September 10, 2012
Things You Did Not Know About 1972 Summit Series
Not everyone knows this: En route to Moscow for their 4 famous games against the Soviets, Team Canada 1972 stopped over in Stockholm for a two game set against Team Sweden. Canada won the first game 4-1, and tied the second game at 4.
The purpose of the stop over was as much to get Team Canada used to the bigger ice surface as it was to grow the game. Good thing, because Canada didn't leave the best impression. Swedish journalist Ulf Jansson followed the rest of Canada's journey to victory in Moscow, and filed this report in Lshockey Magisnet. (translated into English, of course)
Another interesting side note: It was in this set of games that the NHL discovered Borje Salming, its first European trained star.
Here's some other things you probably didn't know about the 1972 Summit Series:
*** In August's training camp Team Canada had three junior players join the team: John Van Boxmeer, Bunny Larocque and Billy Harris.
*** Paul Henderson was reluctant to join Team Canada because he had a vacation on the Rhine River planned with his wife.
*** Russian poet Yevgeny Yevtushenko must not have been impressed with the literary scene in Canada. But he was greatly impressed by Phil Esposito. He acknowledged Espo as Canada's greatest poet.
*** Canada had an American on the team: trainer Frosty Forristall. That's okay, Russia's trainer was a Canadian: UBC's football trainer Rick Noonan.
*** Even weirder - The public address announcer at the Luzhniki Ice Palace in Moscow was a man named Karil Yugorov. He spoke perfect English as well as Russian. That's because he was born as Carl Watts in Winnipeg, but he defected to the Soviet Union! He was secretly cheering for Canada, however.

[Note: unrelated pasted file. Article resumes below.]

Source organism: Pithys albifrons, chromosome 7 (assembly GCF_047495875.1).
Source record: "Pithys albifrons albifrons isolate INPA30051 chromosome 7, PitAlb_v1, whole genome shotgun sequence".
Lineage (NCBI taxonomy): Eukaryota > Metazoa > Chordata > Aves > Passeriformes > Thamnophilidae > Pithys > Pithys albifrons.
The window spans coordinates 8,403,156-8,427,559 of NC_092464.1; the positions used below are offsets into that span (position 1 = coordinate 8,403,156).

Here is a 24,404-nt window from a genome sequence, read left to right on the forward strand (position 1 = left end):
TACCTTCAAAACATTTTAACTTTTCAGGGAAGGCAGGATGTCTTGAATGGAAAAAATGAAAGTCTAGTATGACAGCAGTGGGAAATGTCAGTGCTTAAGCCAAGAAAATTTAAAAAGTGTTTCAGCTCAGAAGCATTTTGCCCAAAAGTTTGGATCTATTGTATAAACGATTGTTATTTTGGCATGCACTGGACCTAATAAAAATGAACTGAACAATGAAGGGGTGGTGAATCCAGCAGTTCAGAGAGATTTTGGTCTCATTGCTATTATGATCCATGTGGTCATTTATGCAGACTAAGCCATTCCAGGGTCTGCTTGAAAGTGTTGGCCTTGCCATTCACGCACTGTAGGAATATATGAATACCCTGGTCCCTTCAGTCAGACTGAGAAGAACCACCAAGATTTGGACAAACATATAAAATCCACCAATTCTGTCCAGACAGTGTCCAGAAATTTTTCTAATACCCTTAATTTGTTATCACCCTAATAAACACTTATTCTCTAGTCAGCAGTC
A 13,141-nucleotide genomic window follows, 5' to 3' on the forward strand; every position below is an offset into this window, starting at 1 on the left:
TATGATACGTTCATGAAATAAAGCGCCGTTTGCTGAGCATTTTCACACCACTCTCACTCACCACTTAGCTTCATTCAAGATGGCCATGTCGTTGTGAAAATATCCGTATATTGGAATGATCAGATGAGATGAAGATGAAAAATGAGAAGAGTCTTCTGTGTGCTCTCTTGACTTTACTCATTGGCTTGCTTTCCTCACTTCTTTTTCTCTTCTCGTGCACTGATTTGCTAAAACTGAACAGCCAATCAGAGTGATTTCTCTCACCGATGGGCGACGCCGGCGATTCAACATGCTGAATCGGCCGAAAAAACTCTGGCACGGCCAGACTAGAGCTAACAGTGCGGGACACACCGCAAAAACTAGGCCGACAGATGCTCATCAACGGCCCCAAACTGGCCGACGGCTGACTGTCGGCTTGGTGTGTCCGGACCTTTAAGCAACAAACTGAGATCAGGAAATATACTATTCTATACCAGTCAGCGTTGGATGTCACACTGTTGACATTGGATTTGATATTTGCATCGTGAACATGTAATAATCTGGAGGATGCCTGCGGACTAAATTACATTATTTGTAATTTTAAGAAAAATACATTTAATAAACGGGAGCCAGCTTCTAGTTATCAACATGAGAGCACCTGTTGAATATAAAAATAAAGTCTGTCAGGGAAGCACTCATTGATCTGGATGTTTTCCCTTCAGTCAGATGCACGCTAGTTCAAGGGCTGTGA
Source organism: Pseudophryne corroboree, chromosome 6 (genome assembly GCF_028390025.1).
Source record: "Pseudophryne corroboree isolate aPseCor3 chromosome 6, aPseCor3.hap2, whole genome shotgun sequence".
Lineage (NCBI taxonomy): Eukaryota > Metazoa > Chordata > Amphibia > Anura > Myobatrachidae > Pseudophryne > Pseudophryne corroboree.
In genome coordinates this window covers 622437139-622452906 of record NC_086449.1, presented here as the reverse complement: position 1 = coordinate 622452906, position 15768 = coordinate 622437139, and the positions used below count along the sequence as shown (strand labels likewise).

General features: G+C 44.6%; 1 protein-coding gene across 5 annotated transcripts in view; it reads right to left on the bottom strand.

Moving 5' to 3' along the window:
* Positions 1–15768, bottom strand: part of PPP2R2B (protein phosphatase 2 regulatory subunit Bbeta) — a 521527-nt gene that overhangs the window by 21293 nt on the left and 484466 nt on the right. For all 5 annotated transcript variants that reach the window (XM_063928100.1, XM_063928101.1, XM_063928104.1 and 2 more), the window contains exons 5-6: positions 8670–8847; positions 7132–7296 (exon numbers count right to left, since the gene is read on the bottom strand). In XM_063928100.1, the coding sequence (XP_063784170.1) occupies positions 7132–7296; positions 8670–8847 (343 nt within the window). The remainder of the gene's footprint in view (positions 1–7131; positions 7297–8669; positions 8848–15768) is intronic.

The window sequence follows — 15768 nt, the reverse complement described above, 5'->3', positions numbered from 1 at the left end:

*** One of the approximately 3000 Canadian fans who travelled to Moscow was 16 year old Randy Gregg - the future Olympian, Stanley Cup champion and doctor.
*** "Too Many Old Buildings" - That's how third string goalie Ed Johnston summed his interest in touring European cities while touring in 1972. At least Mickey Redmond was impressed with Stockholm. "Looks a lot like Northern Ontario," he said. Moscow reminded Dennis Hull of Buffalo
*** During one of the games in Sweden Wayne Cashman took a stick to the mouth, slicing open his tongue. It took 50 stitches to repair. Ouch!
*** Nearly 3000 Canadians travelled to Moscow for games 5 through 8. But the Soviet authorities managed to screw up the game tickets. Among those scrambling for tickets - Rocket Richard, Punch Imlach, Carl Voss and wrestler Billy Watson.
*** At the conclusion of the series Toronto Maple Leafs owner Harold Ballard hinted that the Russians would be in the NHL "within 5 years," possibly by applying for their own franchise.
*** Ballard made headlines when he reportedly offered $1 million for the playing rights of Valery Kharlamov. Ballard's announcement was little more than grand-standing. Weeks after the tournament concluded the Minnesota North Stars actually travelled to Europe with the hopes of getting Kharlamov's release.
*** Jim Taylor's memory of Frank Mahovlich: The Big M did not play games 2 or 3. Instead he sat behind the Soviet bench and sang O Canada over and over again as loudly as he could.
*** No player wore the captain's "C" on Team Canada's jersey. Before the series coach Harry Sinden named Phil Esposito, Jean Ratelle, Stan Mikita and Frank Mahovlich as team captains.
*** Montreal defenseman Jacques Laperriere had to pass up the series due to illness.
*** Several foreign journalists followed the series. Five Soviet journalists came to Canada. Czechoslovakia sent three, Sweden four and Japan and Switzerland one each.
Subscribe to: Post Comments (Atom)
I knew about the Swedish games, because there are some really nice glossy pictures in book I have at home. I didn't know the rest tho, thanks.
I remember watching the games played in Russia during public school hours here in Canada at school. This series meant alot to Canadians to allow this to happen.
Post a Comment